Comparison of Pallid Swift Apus pallidus diet across 20 years reveals the recent appearance of an invasive insect pest

Cristiano L., Lantieri A., Boano G.

156 386
Read Article     Download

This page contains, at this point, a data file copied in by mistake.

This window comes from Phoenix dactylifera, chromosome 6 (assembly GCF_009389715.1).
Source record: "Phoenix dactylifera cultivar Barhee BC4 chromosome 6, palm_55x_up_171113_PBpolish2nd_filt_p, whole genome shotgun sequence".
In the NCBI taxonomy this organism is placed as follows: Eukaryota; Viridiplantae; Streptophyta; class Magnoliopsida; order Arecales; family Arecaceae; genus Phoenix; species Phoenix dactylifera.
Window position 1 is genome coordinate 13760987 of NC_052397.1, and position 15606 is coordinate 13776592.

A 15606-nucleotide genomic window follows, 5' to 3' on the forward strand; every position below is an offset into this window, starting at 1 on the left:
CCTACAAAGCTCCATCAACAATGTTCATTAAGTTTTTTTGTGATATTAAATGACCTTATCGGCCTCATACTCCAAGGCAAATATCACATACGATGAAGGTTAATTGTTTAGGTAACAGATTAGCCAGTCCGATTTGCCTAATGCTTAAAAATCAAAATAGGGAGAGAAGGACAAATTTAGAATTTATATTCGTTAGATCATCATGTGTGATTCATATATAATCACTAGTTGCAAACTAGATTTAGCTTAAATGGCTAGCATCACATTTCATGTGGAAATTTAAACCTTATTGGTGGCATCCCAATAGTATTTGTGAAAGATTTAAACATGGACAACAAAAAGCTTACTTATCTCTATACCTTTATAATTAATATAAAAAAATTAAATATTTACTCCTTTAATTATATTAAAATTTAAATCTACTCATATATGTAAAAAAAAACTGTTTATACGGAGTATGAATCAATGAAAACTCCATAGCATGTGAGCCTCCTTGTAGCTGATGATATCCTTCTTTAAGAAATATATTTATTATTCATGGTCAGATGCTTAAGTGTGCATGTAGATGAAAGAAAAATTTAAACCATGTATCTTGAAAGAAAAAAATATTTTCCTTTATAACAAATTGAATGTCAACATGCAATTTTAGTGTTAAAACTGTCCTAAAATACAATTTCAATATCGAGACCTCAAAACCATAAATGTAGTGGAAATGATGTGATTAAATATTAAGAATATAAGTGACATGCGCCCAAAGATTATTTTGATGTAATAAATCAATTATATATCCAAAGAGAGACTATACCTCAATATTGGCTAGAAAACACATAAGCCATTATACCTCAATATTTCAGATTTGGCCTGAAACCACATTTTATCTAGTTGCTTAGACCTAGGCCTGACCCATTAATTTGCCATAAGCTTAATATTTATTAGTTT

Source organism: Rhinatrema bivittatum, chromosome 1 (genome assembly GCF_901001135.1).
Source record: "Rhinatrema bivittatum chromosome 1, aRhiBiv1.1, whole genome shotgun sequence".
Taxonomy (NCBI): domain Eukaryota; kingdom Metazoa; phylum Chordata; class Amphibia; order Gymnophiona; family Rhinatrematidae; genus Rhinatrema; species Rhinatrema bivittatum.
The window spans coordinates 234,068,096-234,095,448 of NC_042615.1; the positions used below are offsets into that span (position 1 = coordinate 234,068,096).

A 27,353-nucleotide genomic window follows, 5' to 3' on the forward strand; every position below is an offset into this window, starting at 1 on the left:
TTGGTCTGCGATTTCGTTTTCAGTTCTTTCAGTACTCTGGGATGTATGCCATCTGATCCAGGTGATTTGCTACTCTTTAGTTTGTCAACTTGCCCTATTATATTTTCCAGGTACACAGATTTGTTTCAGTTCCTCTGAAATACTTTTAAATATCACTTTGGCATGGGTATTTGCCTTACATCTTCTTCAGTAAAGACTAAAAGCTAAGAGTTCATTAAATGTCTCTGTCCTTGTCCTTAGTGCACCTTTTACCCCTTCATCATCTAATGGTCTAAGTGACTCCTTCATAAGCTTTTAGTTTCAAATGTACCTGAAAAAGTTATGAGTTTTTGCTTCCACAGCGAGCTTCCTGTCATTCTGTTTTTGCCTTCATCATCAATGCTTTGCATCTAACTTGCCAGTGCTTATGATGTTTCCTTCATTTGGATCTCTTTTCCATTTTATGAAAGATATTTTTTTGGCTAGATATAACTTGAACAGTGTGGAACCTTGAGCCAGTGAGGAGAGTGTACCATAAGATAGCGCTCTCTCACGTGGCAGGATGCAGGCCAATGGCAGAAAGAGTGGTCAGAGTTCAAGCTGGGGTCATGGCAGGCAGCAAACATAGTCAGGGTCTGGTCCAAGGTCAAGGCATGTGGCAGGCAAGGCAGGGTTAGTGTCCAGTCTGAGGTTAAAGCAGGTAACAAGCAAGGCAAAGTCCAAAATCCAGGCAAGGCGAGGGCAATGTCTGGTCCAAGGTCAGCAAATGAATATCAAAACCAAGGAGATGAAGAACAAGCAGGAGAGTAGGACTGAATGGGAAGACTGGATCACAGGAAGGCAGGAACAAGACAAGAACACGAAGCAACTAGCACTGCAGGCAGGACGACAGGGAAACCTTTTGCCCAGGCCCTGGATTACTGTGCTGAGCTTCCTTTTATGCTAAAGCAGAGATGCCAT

The diet of the Pallid Swift Apus pallidus in a NW Italian breeding colony was examined in the summers of 2012 and 2013 to compare the current diet against those assessed more than 20 years earlier (1987-1990). By screening 5980 prey items found in food boluses brought by adults to nestlings we identified 37 families or superfamilies pertaining to 8 arthropod orders (Araneae, Coleoptera, Diptera, Hymenoptera, Lepidoptera, Mallophaga, Odonata, Hemiptera). The highest percentage of prey was represented by Hemiptera Homoptera (42.9%) and Diptera Brachycera (21.6%), but we also found a good number of Coleoptera (7.0%). We did not find any significant differences in diets after 20 years when comparing prey abundance at higher taxonomic levels, but in the more recent samples, beetles were mostly (above 70%) represented by the allochthonous corn pest Diabrotica virgifera, a species totally absent in Italy before the year 2000. We conclude that swift colonies can destroy a huge number of agricultural insect pests, and perhaps even more importantly, regularly checking the swift`s diet at specific localities could be a useful tool for monitoring changes and the biodiversity of flying insects in anthropized ecosystems.